K7 Media

K7 Media


With experience assisting clients from Japan to the Ukraine, Mark Robson and Graham Smith of development consultancy Grand Scheme Media talk to K7 Media about the possibilities and pitfalls of creating formats with international appeal. 

K7: What do you feel are the most common misconceptions around international format development?

GS/MR: We feel that there is far too much reliance on copycat formats, and a fear of revolutionary ideas. The history of great TV formats shows that the big hits emerged because they were genuinely original, rather than just copying last year’s success. Big Brother, Millionaire, Strictly, and the original Popstars all did something revolutionary rather than just follow the crowd, so that’s what developers, producers and International buyers should be seeking. New flavours, different attitudes, rather than just trying to dress up last year’s hit in a slightly different coloured jacket!

Big hits emerged because they were genuinely original.

K7: What would be your advice to production companies developing new ideas – should they plan for international markets from the very start, or does that risk eradicating the sort of local flavour that might make a format stand out?

GS/MR: Our advice would always be to develop initially for your home market – try to satisfy the specific demands of a domestic broadcaster first. If your idea has a broad, universal quality and an interesting twist, it will travel. UK producers, for example, know their own market, so use that knowledge and skill to create shows that will work here. If you create a hit in your home territory, you’re in a great position to sell it internationally.

K7: How can technology help – or hinder – the transition of formats across territories?

GS/MR: There can be a danger of getting bogged down in the “second screen” viability of your show, or the creation of the app becoming more important than the actual TV idea. When the pitch is all about the app, the tail can end up wagging the dog with potentially calamitous results, and if a show is overly dependent on a particular piece of tech, it can reduce the number of appropriate International destinations. However, when you’re pitching you must demonstrate that you’ve at least considered all the online, app, and social media aspects – commissioners will expect it.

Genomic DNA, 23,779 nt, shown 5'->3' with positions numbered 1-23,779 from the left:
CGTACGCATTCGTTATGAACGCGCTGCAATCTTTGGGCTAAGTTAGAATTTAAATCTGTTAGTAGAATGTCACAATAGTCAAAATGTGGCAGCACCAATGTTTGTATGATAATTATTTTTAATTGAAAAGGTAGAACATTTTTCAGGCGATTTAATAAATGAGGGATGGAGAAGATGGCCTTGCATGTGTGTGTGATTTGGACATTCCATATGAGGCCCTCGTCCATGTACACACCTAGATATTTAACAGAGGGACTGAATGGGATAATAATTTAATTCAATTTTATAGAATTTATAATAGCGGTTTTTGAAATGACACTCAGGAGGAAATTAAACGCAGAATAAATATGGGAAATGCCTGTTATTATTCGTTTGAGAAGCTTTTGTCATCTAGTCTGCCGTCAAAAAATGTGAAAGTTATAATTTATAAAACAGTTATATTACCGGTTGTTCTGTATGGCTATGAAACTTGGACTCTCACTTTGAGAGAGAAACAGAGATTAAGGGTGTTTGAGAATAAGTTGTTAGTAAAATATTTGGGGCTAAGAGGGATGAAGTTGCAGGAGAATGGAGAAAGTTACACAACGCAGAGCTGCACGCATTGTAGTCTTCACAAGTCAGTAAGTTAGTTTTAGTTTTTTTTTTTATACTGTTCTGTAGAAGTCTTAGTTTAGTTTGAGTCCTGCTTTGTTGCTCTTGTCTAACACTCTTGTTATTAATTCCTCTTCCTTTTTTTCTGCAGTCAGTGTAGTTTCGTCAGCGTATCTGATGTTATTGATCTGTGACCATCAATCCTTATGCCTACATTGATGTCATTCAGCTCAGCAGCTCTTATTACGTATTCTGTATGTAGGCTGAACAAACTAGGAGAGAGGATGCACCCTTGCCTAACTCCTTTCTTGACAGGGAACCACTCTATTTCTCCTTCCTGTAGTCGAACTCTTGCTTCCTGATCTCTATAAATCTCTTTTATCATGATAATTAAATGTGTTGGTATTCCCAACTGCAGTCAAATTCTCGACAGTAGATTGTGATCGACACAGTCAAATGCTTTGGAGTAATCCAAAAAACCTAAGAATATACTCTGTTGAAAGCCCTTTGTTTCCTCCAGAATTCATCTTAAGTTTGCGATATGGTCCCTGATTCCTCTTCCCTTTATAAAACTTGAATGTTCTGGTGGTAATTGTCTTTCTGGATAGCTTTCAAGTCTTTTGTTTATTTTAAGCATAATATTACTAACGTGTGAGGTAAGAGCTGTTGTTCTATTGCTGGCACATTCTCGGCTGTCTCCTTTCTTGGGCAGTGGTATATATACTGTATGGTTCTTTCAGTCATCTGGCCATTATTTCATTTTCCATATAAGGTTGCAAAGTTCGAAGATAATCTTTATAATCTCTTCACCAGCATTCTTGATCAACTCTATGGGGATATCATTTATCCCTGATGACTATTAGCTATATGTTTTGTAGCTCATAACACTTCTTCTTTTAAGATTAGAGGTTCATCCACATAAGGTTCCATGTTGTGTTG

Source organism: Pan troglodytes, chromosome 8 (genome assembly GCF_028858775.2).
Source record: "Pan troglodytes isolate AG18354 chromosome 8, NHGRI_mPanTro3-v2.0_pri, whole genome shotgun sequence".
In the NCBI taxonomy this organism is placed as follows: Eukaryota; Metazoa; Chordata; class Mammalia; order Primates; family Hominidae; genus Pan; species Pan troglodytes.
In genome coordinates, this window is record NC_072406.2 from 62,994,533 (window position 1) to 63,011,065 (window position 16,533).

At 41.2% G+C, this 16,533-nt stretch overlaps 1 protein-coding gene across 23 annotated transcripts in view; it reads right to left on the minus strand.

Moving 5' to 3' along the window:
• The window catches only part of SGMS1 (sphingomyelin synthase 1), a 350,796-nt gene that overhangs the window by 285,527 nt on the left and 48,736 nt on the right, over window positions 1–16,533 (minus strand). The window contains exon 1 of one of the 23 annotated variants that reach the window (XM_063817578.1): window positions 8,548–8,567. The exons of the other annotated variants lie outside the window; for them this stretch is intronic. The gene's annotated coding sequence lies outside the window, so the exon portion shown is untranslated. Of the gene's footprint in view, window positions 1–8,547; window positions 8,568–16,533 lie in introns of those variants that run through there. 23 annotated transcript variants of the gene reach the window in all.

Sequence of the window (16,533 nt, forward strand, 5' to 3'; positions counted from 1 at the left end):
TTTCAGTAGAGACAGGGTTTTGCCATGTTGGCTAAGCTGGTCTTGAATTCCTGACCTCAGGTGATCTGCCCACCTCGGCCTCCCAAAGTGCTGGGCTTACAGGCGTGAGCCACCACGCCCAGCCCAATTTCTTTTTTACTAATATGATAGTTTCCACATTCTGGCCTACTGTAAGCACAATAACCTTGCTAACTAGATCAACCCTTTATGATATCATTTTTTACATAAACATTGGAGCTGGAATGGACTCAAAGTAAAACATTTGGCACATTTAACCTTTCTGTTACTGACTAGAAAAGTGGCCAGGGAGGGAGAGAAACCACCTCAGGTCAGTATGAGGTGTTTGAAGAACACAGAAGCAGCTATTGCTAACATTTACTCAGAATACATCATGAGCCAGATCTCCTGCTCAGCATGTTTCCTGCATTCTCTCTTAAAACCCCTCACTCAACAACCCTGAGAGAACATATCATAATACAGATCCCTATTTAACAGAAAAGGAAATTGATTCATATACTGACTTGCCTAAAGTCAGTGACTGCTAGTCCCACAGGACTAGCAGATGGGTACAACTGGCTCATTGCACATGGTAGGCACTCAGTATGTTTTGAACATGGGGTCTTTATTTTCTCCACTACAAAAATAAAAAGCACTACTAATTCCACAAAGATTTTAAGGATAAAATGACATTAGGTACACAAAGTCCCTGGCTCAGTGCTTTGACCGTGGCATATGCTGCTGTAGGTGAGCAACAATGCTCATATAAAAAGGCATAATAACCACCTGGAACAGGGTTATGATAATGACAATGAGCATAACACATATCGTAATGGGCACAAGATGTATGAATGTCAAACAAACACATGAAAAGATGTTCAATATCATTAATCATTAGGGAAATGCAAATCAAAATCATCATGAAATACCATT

K7: What would you say are the key factors an idea must have in order to translate well from one culture to another? And how do you prevent these universal elements from becoming overly familiar?

GS/MR: The magic is always in taking a universal experience – weddings, talent shows, cooking, dating and so on – and adding that one new original twist that brings a fresh perspective on a subject where we thought we knew all the angles. That’s what clever development producers do – they find the new twist, the new idea that can completely refresh a genre.

If your idea has a broad, universal quality and an interesting twist, it will travel.

K7: A lot of formats are built around the personality of a particular host, or rely on the character of a celebrity. Does this limit international appeal?

GS/MR: It shouldn’t do. Casting of the talent is key, and it’s all part of the challenge of satisfying the demands of local broadcasters. Talent gets shows commissioned. When the format sells, the challenge is to find the appropriate local talent who can repeat the magic of the UK success. Who is the Ukrainian Paddy McGuinness? Or the Turkish Ryan Seacrest?

What do you think is the big untapped idea that the industry at large has yet to embrace where international formats are concerned?

GS/MR: Ah ha… this is the big search, and seeking it is the thing we do every day, whatever it is! It might not necessarily be a “big untapped idea”, it might just be a brilliant new way of looking at a long-established genre, or an unexpected hybrid of two different genres. At Grand Scheme we spend time working with development teams to open their minds to the possibilities provided by the myriad channels who are now commissioning shows. TV should be fun, and when we work with creatives, our job is to reveal the limitless possibilities on offer. TV will continue to evolve and reinvent itself and we help people realise those opportunities.